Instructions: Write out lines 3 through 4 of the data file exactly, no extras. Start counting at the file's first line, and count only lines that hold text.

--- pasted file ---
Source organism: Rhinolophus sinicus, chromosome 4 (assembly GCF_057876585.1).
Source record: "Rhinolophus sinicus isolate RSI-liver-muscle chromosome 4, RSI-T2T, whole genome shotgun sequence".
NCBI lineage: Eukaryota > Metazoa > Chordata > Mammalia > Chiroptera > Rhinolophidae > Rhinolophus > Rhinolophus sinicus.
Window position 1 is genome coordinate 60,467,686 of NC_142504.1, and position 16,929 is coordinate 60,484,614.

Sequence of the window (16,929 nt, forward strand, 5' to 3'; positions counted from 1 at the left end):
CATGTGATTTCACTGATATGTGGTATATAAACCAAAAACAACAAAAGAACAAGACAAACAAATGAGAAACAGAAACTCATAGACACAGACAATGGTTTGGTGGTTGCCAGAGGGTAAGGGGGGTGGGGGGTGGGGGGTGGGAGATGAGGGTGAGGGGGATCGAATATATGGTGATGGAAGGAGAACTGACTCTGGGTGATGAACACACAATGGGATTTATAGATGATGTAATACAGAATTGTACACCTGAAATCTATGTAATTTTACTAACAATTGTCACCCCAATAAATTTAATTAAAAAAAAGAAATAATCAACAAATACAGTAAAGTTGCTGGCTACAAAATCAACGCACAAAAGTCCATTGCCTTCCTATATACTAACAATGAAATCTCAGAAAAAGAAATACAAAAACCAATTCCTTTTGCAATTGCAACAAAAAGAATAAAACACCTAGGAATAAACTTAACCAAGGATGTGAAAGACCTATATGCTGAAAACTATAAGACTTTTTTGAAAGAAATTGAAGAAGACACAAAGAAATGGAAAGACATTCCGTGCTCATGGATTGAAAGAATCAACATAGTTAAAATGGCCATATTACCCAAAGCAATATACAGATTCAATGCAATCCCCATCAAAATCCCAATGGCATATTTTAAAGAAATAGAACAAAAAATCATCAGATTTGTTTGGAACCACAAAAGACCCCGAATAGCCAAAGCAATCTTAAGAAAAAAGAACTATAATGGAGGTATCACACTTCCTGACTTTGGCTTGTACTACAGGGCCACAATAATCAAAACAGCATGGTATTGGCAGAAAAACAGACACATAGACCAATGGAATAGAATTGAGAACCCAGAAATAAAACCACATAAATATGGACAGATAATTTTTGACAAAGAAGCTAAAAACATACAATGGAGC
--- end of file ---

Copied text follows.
NCBI lineage: Eukaryota > Metazoa > Chordata > Mammalia > Chiroptera > Rhinolophidae > Rhinolophus > Rhinolophus sinicus.
Window position 1 is genome coordinate 60,467,686 of NC_142504.1, and position 16,929 is coordinate 60,484,614.